You can visit this leaning tower in Teluk Intan

The Menara Condong Teluk Intan is 25m tall. — Photos: Dr OH SEONG POR

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In May, I signed up for a one-day bus tour to Teluk Intan in Perak together with my family. The town was previously known as Teluk Anson during the British rule.

Located at the bank of the Perak River, Teluk Intan is a historically significant town with lots of interesting places to visit. We were intrigued by the Menara Condong Teluk Intan or “leaning tower”, and we were glad it was one of the stops in the tour.

The bus stopped nearby and we were asked to get down and walk to the tower. There was a food court located next to the tower, with some hawkers selling food, drinks and even toys and souvenirs. All these made the area quite lively and busy; no wonder it was off limits to motorised vehicles.

My son and I bought tickets to enter the tower while my wife, daughter and friend stayed outside, busy taking photos. There were information boards inside the tower, displaying some historical facts.

The tower was built by a Chinese architect named Leong Choon Chong who started the construction in 1885 and completed it in 1886. The design was influenced by the Chinese pagoda architectural style. The internal part of the 25m-high tower is divided into three levels but externally, it appears as if the tower has eight storeys.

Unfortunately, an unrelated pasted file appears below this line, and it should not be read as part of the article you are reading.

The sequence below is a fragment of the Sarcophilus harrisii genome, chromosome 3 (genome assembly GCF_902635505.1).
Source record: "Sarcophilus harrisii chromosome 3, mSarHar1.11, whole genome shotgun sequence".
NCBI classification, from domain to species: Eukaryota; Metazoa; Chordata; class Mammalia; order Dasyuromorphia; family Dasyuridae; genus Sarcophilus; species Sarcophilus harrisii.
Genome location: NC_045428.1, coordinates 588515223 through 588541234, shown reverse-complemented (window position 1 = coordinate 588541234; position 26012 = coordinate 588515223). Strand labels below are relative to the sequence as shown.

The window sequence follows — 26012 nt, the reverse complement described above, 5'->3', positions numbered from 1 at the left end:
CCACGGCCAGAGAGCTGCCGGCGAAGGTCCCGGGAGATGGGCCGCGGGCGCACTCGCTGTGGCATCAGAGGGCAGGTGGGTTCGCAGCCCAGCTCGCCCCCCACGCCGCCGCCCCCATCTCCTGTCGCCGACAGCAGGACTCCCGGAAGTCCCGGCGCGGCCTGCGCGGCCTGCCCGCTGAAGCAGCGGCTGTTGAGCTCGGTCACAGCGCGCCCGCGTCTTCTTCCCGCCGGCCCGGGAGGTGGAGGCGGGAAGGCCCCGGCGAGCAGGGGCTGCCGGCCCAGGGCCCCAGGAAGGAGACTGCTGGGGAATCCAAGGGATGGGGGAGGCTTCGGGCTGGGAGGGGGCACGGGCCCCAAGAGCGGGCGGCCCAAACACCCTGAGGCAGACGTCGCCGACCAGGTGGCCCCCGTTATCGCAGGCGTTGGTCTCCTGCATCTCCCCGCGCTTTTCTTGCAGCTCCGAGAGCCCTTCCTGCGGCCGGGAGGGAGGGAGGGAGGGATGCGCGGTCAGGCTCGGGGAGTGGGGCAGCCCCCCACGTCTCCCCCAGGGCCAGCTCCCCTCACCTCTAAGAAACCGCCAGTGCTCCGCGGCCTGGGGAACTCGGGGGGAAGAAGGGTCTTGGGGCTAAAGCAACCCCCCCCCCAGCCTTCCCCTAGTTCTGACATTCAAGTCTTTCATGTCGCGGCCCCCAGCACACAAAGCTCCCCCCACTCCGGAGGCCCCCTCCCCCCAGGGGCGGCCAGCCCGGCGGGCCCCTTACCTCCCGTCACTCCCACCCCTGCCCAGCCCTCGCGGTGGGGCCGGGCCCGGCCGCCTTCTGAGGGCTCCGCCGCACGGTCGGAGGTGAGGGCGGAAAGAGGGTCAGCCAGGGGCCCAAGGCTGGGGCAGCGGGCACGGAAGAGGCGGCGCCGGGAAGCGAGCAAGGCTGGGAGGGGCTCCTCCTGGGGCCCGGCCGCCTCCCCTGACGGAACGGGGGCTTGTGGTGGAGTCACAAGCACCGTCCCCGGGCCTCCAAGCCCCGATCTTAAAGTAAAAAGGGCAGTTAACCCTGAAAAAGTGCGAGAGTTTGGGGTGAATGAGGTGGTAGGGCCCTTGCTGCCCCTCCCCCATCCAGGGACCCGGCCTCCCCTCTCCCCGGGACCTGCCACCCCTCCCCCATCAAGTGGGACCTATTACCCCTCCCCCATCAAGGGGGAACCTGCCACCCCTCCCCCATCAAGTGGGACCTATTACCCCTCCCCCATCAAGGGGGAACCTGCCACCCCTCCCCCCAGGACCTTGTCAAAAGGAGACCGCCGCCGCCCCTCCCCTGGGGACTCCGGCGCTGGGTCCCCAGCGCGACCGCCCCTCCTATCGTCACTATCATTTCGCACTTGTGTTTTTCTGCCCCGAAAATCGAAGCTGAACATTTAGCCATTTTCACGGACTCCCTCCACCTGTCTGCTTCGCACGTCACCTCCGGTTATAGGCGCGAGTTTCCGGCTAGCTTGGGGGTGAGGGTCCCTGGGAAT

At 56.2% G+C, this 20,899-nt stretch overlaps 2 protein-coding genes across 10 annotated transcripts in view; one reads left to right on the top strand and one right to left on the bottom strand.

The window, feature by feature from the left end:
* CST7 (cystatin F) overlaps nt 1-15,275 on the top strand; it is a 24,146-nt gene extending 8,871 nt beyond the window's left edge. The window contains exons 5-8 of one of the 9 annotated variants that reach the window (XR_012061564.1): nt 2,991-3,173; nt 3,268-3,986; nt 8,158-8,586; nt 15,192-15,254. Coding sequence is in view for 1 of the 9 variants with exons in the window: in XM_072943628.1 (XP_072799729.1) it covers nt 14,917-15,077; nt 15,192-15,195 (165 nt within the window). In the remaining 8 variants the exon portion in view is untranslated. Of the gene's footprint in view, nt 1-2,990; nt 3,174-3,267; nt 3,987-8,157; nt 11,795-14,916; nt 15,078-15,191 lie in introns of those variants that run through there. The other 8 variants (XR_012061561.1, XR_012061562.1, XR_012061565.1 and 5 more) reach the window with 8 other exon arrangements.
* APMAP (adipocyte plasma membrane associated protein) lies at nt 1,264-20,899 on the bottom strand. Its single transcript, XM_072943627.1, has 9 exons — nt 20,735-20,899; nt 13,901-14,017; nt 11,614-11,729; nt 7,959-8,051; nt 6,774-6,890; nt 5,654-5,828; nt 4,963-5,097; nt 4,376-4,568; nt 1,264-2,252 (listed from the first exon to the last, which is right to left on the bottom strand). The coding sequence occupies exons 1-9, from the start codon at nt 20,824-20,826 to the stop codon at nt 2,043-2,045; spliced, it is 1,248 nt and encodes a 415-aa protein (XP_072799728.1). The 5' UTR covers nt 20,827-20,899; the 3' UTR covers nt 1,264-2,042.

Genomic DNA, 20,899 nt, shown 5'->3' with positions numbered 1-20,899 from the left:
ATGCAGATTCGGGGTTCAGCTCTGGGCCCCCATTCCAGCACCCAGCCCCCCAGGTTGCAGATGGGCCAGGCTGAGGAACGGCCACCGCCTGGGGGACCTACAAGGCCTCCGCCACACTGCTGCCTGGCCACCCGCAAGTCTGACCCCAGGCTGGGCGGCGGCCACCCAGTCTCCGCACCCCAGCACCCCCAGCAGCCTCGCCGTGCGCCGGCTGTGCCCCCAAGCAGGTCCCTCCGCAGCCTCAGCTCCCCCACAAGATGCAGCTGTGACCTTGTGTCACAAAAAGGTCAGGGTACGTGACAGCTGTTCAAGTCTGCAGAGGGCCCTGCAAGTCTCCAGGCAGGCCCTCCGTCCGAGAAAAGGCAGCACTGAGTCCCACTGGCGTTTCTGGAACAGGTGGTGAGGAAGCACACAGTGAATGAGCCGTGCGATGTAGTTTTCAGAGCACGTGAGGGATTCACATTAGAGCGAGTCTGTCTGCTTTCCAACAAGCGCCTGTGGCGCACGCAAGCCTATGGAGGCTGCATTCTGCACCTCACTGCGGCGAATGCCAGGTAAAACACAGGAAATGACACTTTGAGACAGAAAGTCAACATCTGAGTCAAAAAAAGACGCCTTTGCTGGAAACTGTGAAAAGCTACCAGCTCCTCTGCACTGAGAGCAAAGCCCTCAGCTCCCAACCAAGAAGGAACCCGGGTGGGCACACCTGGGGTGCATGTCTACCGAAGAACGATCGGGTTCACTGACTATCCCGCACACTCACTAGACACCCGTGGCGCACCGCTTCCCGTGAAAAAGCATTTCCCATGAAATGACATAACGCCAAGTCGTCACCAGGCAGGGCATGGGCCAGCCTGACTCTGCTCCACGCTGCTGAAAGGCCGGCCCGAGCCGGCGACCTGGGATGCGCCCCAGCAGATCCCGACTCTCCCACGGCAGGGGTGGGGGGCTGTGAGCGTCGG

The upper level is fitted with a large steel tank, measuring 5m. Initially, water was stored in the tank for the community to use during a drought, or in case of a fire.

The Menara Condong Teluk Intan is 25m tall.The Menara Condong Teluk Intan is 25m tall.

Later, some local residents donated money to the council to turn the structure into a clock tower. They bought a clock designed by James Wilson Benson and fitted it to the tower.

Due to its height and strategic location, the tower also functioned as a beacon to guide boats entering the old Teluk Intan Port. And during the Japanese Occupation in 1941, it became a watch tower for security reasons.

Way before that, though, in 1896, the place was hit by massive flood which softened the foundation. Compounded with the heavy tank filled with water, the tower started to tilt to one side.

Today, you can find many old photos and artefacts on display in the tower. To get up to each level, you can take the wooden spiral staircase. Remember to keep looking down while climbing the steps, as the view is quite interesting. I was only able to climb up to the second level though because the staircase leading to third was barricaded. However, just from this level, I was already able to get a 360° view of Teluk Intan.

As I walked around on the two levels, it did not feel like I was stepping on a slanted floor. Although the “lean” is very obvious from the outside, you won’t actually realise that it’s tilted when you are inside.

It is amazing that the tower is still standing as it defies the logic of engineering and has survived the onslaught of extreme weather over the years. It is commendable that Menara Condong Teluk Intan has been preserved all these years.